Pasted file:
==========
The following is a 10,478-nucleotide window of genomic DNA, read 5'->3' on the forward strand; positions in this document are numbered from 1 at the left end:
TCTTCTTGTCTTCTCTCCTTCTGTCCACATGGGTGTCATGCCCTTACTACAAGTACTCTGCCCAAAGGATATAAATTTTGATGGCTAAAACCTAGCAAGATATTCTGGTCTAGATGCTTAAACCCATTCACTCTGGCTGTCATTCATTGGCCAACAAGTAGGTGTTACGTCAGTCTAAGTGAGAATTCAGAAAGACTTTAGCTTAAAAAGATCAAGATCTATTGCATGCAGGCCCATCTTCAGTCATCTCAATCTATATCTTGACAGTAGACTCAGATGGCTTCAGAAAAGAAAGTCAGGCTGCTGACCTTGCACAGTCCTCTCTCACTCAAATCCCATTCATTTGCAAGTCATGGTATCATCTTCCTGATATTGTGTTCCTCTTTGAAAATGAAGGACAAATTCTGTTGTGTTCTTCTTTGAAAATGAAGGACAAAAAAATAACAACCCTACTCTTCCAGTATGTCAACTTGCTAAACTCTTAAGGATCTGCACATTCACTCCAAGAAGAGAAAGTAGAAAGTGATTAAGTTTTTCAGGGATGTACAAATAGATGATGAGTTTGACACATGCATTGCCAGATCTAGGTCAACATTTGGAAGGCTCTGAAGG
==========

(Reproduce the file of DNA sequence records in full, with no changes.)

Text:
The following is a 10,478-nucleotide window of genomic DNA, read 5'->3' on the forward strand; positions in this document are numbered from 1 at the left end:
TCTTCTTGTCTTCTCTCCTTCTGTCCACATGGGTGTCATGCCCTTACTACAAGTACTCTGCCCAAAGGATATAAATTTTGATGGCTAAAACCTAGCAAGATATTCTGGTCTAGATGCTTAAACCCATTCACTCTGGCTGTCATTCATTGGCCAACAAGTAGGTGTTACGTCAGTCTAAGTGAGAATTCAGAAAGACTTTAGCTTAAAAAGATCAAGATCTATTGCATGCAGGCCCATCTTCAGTCATCTCAATCTATATCTTGACAGTAGACTCAGATGGCTTCAGAAAAGAAAGTCAGGCTGCTGACCTTGCACAGTCCTCTCTCACTCAAATCCCATTCATTTGCAAGTCATGGTATCATCTTCCTGATATTGTGTTCCTCTTTGAAAATGAAGGACAAATTCTGTTGTGTTCTTCTTTGAAAATGAAGGACAAAAAAATAACAACCCTACTCTTCCAGTATGTCAACTTGCTAAACTCTTAAGGATCTGCACATTCACTCCAAGAAGAGAAAGTAGAAAGTGATTAAGTTTTTCAGGGATGTACAAATAGATGATGAGTTTGACACATGCATTGCCAGATCTAGGTCAACATTTGGAAGGCTCTGAAGG